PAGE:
Interactive Visual Programming With Vvvv

Did you ever feel the urge to turn the power of image processing and OCR into music? Maybe you wanted to use motion capture to illustrate the dynamic movement of a kung-fu master in stunning images like the one above?  Both projects were created with the same software.

vvvv -pronounced ‘four vee’, ‘vee four’ and sometimes even ‘veeveeveevee’- calls itself ‘a multi purpose framework’, which is as vague and correct as calling a computer ‘a device that performs calculations’. What can it do, and what does the framework look like? I’d like to show you.

Since its first release in 1998 the project has never officially left beta stage. This doesn’t mean the recent beta releases are unstable, it’s just that the people behind vvvv refrain from declaring their software ‘finished’. It also provides an excuse for some quirks, such as requiring 7-zip to unpack the binaries and the UI that takes some getting used to. vvvv requires DirectX and as such is limited to Windows.

With the bad stuff out of the way, let’s take a look what vvvv can do. First, as implied by the close relationship with DirectX, it’s really good at producing graphics. An example for interactive video is embedded below the break. With its data flow/ visual programming approach it also lends itself to rapid prototyping or live coding. Modifications to a patch, as programs are called in this context, immediately affect the output.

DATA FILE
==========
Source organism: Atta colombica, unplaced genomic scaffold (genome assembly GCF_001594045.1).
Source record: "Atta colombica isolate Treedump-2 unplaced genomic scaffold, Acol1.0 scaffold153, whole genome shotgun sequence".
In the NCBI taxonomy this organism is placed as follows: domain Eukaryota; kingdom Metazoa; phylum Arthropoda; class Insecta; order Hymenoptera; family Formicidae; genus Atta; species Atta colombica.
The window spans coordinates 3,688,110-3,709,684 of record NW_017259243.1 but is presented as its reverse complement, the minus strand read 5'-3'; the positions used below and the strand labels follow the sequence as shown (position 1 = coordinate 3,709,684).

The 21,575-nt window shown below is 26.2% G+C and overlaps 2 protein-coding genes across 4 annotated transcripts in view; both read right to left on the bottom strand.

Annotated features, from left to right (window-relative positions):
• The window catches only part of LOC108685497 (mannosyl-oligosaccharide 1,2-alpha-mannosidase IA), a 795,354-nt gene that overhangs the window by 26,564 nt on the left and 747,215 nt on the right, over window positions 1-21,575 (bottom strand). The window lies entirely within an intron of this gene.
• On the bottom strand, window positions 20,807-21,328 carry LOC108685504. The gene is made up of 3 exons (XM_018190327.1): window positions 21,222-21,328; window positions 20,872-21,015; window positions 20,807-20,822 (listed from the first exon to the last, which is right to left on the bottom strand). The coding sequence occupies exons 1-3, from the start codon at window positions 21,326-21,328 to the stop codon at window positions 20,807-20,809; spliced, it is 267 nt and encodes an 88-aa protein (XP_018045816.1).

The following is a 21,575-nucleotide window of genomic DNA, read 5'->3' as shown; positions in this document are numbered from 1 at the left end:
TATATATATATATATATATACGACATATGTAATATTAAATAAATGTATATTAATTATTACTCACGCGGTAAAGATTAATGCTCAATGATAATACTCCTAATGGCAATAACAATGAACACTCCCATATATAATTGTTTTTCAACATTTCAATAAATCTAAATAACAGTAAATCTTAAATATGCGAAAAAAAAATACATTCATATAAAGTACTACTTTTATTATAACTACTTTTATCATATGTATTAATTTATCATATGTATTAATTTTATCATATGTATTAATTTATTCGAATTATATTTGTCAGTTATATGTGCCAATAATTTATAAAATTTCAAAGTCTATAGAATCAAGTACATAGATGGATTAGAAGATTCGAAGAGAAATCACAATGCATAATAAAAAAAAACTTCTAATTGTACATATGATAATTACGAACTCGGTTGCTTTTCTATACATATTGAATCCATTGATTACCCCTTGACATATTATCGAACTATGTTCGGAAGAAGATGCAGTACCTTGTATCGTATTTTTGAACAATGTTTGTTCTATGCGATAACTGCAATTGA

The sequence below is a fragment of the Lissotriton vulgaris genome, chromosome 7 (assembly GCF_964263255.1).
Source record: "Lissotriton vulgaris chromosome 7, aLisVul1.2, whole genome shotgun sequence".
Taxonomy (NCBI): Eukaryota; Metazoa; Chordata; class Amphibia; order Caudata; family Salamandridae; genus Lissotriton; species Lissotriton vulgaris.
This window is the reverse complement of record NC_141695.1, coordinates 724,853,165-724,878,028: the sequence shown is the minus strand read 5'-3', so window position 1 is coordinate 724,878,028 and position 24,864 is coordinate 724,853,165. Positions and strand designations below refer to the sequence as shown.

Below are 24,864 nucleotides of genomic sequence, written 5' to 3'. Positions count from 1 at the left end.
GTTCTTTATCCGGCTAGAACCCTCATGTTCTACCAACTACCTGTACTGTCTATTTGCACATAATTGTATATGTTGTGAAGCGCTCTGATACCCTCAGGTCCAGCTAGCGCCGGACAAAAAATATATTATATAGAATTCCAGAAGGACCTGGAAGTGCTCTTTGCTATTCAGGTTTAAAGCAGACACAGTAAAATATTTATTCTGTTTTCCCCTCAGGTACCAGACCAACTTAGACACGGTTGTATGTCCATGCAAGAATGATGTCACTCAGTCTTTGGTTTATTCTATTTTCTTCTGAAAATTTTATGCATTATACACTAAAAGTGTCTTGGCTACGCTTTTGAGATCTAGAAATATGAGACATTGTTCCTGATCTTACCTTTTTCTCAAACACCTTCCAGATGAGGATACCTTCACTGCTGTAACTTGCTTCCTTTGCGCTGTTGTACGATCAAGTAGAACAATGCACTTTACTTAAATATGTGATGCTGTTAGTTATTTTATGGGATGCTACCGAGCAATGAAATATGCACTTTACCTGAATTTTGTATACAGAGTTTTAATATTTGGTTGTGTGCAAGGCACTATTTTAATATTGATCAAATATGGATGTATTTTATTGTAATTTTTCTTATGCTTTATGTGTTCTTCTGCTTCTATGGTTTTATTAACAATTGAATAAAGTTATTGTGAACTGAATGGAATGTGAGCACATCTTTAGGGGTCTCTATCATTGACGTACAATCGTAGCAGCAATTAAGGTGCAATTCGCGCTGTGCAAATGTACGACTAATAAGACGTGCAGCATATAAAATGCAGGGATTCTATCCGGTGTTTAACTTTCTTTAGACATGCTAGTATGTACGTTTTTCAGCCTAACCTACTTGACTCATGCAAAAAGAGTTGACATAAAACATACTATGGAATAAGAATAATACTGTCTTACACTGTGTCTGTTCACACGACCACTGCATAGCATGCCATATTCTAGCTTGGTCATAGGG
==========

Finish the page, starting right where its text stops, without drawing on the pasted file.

The name ‘patch’ harkens back to the times of analog synthesizers and working with vvvv has indeed some similarities with signal processing that will make the DSP nerds among you feel right at home.

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Restoring A Tonka Truck With Science

The yellow Tonka Truck. Instantly recognizable by any child of decades past, that big metal beast would always make you popular around the sandbox. There were no blinking lights to dazzle, no noises to be heard (unless you count the hard plastic wheels rolling on concrete), even the dumping action is completely manual. But back then, it was a possession to be treasured indeed.

So it’s perhaps no surprise that there is a certain following for these classic trucks today, though like with most other collectibles, a specimen in good condition can be prohibitively expensive. The truck that [PoppaFixIt] found in the trash was certainly not one of those specimens, but with some patience and knowledge of basic chemistry, he was able to bring this vintage toy back to the present.

The first step was to disassemble the truck. Before they switched over to Chinese mass production, these trucks were built with actual rivets. After drilling them out and unfolding the little metal tabs that toy makers loved back in the day, he was able to separate the metal body of the truck from the plastic detail bits. The plastic parts just needed a fresh coat of paint, but the rusted metal body would need a bit more attention.